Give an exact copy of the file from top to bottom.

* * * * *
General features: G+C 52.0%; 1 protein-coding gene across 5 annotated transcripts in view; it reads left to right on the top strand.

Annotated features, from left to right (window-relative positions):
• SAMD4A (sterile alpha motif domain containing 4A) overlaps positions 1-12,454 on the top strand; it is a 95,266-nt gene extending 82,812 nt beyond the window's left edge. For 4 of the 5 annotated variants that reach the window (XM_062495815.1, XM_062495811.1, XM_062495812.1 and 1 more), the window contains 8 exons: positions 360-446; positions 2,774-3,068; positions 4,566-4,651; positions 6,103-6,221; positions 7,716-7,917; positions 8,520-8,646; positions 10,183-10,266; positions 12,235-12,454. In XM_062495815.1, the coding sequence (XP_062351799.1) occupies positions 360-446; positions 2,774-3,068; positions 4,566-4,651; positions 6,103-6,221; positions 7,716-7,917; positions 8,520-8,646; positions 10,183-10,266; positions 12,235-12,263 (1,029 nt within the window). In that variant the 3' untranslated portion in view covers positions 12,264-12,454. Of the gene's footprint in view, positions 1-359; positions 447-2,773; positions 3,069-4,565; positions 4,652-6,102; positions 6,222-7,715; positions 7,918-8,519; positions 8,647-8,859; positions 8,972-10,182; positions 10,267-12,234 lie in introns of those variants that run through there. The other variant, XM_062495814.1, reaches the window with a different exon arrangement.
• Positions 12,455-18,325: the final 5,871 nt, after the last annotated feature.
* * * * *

General features: G+C 52.0%; 1 protein-coding gene across 5 annotated transcripts in view; it reads left to right on the top strand.

Annotated features, from left to right (window-relative positions):
• SAMD4A (sterile alpha motif domain containing 4A) overlaps positions 1-12,454 on the top strand; it is a 95,266-nt gene extending 82,812 nt beyond the window's left edge. For 4 of the 5 annotated variants that reach the window (XM_062495815.1, XM_062495811.1, XM_062495812.1 and 1 more), the window contains 8 exons: positions 360-446; positions 2,774-3,068; positions 4,566-4,651; positions 6,103-6,221; positions 7,716-7,917; positions 8,520-8,646; positions 10,183-10,266; positions 12,235-12,454. In XM_062495815.1, the coding sequence (XP_062351799.1) occupies positions 360-446; positions 2,774-3,068; positions 4,566-4,651; positions 6,103-6,221; positions 7,716-7,917; positions 8,520-8,646; positions 10,183-10,266; positions 12,235-12,263 (1,029 nt within the window). In that variant the 3' untranslated portion in view covers positions 12,264-12,454. Of the gene's footprint in view, positions 1-359; positions 447-2,773; positions 3,069-4,565; positions 4,652-6,102; positions 6,222-7,715; positions 7,918-8,519; positions 8,647-8,859; positions 8,972-10,182; positions 10,267-12,234 lie in introns of those variants that run through there. The other variant, XM_062495814.1, reaches the window with a different exon arrangement.
• Positions 12,455-18,325: the final 5,871 nt, after the last annotated feature.